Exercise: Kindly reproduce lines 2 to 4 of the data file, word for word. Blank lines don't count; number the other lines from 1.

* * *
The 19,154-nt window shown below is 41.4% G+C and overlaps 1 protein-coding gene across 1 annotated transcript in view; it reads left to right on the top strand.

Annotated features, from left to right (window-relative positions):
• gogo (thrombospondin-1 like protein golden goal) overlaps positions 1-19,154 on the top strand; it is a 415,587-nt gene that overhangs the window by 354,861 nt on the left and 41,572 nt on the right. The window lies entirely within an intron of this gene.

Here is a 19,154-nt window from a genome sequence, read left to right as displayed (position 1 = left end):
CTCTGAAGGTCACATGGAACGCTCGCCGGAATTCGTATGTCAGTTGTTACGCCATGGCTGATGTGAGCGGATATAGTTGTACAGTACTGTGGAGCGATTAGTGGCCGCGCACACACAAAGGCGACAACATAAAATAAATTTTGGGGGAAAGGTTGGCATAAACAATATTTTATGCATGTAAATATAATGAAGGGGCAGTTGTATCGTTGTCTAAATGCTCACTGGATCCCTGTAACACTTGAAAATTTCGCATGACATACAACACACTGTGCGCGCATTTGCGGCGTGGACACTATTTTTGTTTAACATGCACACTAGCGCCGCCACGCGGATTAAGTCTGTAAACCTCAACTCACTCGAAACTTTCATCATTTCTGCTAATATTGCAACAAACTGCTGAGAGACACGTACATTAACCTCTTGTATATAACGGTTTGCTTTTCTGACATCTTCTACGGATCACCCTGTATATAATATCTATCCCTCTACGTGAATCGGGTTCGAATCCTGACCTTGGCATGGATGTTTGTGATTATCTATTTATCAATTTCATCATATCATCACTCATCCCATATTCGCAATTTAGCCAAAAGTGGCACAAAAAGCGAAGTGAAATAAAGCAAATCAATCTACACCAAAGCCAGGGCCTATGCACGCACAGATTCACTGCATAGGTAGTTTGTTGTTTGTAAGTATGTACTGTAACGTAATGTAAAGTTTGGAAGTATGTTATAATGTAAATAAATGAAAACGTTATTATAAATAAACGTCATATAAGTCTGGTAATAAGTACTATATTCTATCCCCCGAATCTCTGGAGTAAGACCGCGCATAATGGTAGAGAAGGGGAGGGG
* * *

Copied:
Annotated features, from left to right (window-relative positions):
• gogo (thrombospondin-1 like protein golden goal) overlaps positions 1-19,154 on the top strand; it is a 415,587-nt gene that overhangs the window by 354,861 nt on the left and 41,572 nt on the right. The window lies entirely within an intron of this gene.

Here is a 19,154-nt window from a genome sequence, read left to right as displayed (position 1 = left end):